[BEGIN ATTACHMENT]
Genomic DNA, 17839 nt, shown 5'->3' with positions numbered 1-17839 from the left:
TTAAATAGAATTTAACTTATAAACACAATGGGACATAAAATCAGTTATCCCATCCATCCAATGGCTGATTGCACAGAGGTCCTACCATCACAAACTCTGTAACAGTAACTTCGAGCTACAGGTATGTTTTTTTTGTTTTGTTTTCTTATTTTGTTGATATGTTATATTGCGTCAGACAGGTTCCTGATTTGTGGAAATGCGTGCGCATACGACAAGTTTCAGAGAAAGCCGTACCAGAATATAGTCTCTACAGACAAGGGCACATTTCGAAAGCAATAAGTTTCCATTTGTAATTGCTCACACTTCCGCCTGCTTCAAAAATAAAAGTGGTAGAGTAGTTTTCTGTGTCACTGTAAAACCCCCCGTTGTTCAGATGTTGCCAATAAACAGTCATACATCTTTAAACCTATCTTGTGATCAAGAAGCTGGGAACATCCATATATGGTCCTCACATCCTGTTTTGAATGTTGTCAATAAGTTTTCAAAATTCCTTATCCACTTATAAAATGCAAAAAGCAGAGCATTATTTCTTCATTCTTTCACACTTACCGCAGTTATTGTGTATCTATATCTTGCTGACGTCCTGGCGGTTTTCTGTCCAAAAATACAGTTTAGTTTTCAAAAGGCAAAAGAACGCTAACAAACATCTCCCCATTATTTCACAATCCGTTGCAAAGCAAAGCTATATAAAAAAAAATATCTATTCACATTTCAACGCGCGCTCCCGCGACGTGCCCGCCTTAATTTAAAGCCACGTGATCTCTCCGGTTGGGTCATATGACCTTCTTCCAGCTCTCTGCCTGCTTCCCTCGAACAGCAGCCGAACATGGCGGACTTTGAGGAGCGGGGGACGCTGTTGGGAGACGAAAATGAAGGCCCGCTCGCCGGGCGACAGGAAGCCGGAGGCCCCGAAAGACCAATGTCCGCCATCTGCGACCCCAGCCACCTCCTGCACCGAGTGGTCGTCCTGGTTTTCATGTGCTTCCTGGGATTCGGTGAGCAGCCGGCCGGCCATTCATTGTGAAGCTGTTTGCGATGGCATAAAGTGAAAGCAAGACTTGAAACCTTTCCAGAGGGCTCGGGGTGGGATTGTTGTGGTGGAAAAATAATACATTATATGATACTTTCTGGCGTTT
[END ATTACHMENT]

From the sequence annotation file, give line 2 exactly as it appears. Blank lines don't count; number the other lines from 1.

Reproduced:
TTAAATAGAATTTAACTTATAAACACAATGGGACATAAAATCAGTTATCCCATCCATCCAATGGCTGATTGCACAGAGGTCCTACCATCACAAACTCTGTAACAGTAACTTCGAGCTACAGGTATGTTTTTTTTGTTTTGTTTTCTTATTTTGTTGATATGTTATATTGCGTCAGACAGGTTCCTGATTTGTGGAAATGCGTGCGCATACGACAAGTTTCAGAGAAAGCCGTACCAGAATATAGTCTCTACAGACAAGGGCACATTTCGAAAGCAATAAGTTTCCATTTGTAATTGCTCACACTTCCGCCTGCTTCAAAAATAAAAGTGGTAGAGTAGTTTTCTGTGTCACTGTAAAACCCCCCGTTGTTCAGATGTTGCCAATAAACAGTCATACATCTTTAAACCTATCTTGTGATCAAGAAGCTGGGAACATCCATATATGGTCCTCACATCCTGTTTTGAATGTTGTCAATAAGTTTTCAAAATTCCTTATCCACTTATAAAATGCAAAAAGCAGAGCATTATTTCTTCATTCTTTCACACTTACCGCAGTTATTGTGTATCTATATCTTGCTGACGTCCTGGCGGTTTTCTGTCCAAAAATACAGTTTAGTTTTCAAAAGGCAAAAGAACGCTAACAAACATCTCCCCATTATTTCACAATCCGTTGCAAAGCAAAGCTATATAAAAAAAAATATCTATTCACATTTCAACGCGCGCTCCCGCGACGTGCCCGCCTTAATTTAAAGCCACGTGATCTCTCCGGTTGGGTCATATGACCTTCTTCCAGCTCTCTGCCTGCTTCCCTCGAACAGCAGCCGAACATGGCGGACTTTGAGGAGCGGGGGACGCTGTTGGGAGACGAAAATGAAGGCCCGCTCGCCGGGCGACAGGAAGCCGGAGGCCCCGAAAGACCAATGTCCGCCATCTGCGACCCCAGCCACCTCCTGCACCGAGTGGTCGTCCTGGTTTTCATGTGCTTCCTGGGATTCGGTGAGCAGCCGGCCGGCCATTCATTGTGAAGCTGTTTGCGATGGCATAAAGTGAAAGCAAGACTTGAAACCTTTCCAGAGGGCTCGGGGTGGGATTGTTGTGGTGGAAAAATAATACATTATATGATACTTTCTGGCGTTT